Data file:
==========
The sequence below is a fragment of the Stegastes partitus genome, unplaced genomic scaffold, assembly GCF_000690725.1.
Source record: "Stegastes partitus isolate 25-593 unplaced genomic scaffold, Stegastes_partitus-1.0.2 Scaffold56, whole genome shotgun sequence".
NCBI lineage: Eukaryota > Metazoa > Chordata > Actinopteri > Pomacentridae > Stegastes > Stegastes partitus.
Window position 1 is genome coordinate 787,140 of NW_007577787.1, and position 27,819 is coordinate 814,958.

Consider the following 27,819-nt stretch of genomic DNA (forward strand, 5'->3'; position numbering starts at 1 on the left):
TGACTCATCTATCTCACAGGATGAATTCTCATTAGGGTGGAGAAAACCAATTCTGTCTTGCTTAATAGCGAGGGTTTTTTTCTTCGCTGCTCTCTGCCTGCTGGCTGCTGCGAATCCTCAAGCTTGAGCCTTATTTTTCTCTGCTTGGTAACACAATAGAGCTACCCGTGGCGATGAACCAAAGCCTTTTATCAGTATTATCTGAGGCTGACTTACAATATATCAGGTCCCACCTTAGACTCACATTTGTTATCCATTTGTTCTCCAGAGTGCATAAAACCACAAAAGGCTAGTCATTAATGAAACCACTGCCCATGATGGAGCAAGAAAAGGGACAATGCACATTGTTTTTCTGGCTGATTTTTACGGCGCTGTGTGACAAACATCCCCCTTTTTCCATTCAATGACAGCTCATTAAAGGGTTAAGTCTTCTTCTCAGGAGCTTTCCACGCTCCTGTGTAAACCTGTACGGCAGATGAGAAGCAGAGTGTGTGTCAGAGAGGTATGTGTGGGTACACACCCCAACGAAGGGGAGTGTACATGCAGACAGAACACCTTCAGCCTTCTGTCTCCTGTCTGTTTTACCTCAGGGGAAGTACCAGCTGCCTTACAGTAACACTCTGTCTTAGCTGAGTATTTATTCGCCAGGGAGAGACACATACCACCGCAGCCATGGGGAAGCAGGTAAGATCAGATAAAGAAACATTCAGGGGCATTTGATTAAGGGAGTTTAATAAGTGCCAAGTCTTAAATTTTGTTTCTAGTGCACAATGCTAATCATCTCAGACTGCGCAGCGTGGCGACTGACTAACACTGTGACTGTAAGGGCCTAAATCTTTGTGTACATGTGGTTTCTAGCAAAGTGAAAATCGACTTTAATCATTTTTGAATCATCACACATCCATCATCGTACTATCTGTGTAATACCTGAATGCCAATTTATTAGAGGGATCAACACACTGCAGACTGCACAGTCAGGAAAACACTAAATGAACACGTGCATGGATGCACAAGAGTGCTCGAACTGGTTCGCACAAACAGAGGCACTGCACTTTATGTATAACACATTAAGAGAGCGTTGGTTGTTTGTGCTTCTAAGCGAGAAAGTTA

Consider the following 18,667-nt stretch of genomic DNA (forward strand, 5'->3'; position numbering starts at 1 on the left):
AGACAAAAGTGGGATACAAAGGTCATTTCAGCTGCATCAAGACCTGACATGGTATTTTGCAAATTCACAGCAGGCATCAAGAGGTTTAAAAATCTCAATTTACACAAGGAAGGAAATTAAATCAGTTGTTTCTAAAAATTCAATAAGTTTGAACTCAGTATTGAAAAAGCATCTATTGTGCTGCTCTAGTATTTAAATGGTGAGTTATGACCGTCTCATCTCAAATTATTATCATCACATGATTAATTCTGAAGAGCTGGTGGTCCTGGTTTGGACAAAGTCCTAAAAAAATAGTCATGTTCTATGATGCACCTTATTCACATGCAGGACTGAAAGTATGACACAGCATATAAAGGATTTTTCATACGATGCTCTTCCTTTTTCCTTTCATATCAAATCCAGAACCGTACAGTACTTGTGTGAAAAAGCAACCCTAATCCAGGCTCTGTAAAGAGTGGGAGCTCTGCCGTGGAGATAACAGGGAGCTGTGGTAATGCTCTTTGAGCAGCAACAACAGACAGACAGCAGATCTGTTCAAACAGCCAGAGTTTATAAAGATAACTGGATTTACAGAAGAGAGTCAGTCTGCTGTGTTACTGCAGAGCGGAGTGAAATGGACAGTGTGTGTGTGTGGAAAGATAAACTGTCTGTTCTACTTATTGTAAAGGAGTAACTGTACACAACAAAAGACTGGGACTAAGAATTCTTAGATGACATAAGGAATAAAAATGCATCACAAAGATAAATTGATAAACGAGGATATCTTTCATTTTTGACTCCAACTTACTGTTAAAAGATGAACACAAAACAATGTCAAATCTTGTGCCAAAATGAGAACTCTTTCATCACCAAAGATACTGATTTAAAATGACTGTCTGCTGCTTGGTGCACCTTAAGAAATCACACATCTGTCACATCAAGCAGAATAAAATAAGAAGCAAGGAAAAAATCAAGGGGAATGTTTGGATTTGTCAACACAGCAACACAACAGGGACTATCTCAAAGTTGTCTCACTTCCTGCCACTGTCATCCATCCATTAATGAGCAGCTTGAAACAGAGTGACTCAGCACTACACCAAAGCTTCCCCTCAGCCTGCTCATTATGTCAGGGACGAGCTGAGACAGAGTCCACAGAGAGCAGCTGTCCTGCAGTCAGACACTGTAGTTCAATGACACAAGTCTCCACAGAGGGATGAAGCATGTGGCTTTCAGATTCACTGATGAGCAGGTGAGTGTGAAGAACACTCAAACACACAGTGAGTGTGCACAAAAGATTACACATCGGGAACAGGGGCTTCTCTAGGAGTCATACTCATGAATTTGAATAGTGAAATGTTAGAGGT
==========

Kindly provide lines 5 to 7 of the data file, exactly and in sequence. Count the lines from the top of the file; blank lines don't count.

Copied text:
Consider the following 27,819-nt stretch of genomic DNA (forward strand, 5'->3'; position numbering starts at 1 on the left):
TGACTCATCTATCTCACAGGATGAATTCTCATTAGGGTGGAGAAAACCAATTCTGTCTTGCTTAATAGCGAGGGTTTTTTTCTTCGCTGCTCTCTGCCTGCTGGCTGCTGCGAATCCTCAAGCTTGAGCCTTATTTTTCTCTGCTTGGTAACACAATAGAGCTACCCGTGGCGATGAACCAAAGCCTTTTATCAGTATTATCTGAGGCTGACTTACAATATATCAGGTCCCACCTTAGACTCACATTTGTTATCCATTTGTTCTCCAGAGTGCATAAAACCACAAAAGGCTAGTCATTAATGAAACCACTGCCCATGATGGAGCAAGAAAAGGGACAATGCACATTGTTTTTCTGGCTGATTTTTACGGCGCTGTGTGACAAACATCCCCCTTTTTCCATTCAATGACAGCTCATTAAAGGGTTAAGTCTTCTTCTCAGGAGCTTTCCACGCTCCTGTGTAAACCTGTACGGCAGATGAGAAGCAGAGTGTGTGTCAGAGAGGTATGTGTGGGTACACACCCCAACGAAGGGGAGTGTACATGCAGACAGAACACCTTCAGCCTTCTGTCTCCTGTCTGTTTTACCTCAGGGGAAGTACCAGCTGCCTTACAGTAACACTCTGTCTTAGCTGAGTATTTATTCGCCAGGGAGAGACACATACCACCGCAGCCATGGGGAAGCAGGTAAGATCAGATAAAGAAACATTCAGGGGCATTTGATTAAGGGAGTTTAATAAGTGCCAAGTCTTAAATTTTGTTTCTAGTGCACAATGCTAATCATCTCAGACTGCGCAGCGTGGCGACTGACTAACACTGTGACTGTAAGGGCCTAAATCTTTGTGTACATGTGGTTTCTAGCAAAGTGAAAATCGACTTTAATCATTTTTGAATCATCACACATCCATCATCGTACTATCTGTGTAATACCTGAATGCCAATTTATTAGAGGGATCAACACACTGCAGACTGCACAGTCAGGAAAACACTAAATGAACACGTGCATGGATGCACAAGAGTGCTCGAACTGGTTCGCACAAACAGAGGCACTGCACTTTATGTATAACACATTAAGAGAGCGTTGGTTGTTTGTGCTTCTAAGCGAGAAAGTTA

Consider the following 18,667-nt stretch of genomic DNA (forward strand, 5'->3'; position numbering starts at 1 on the left):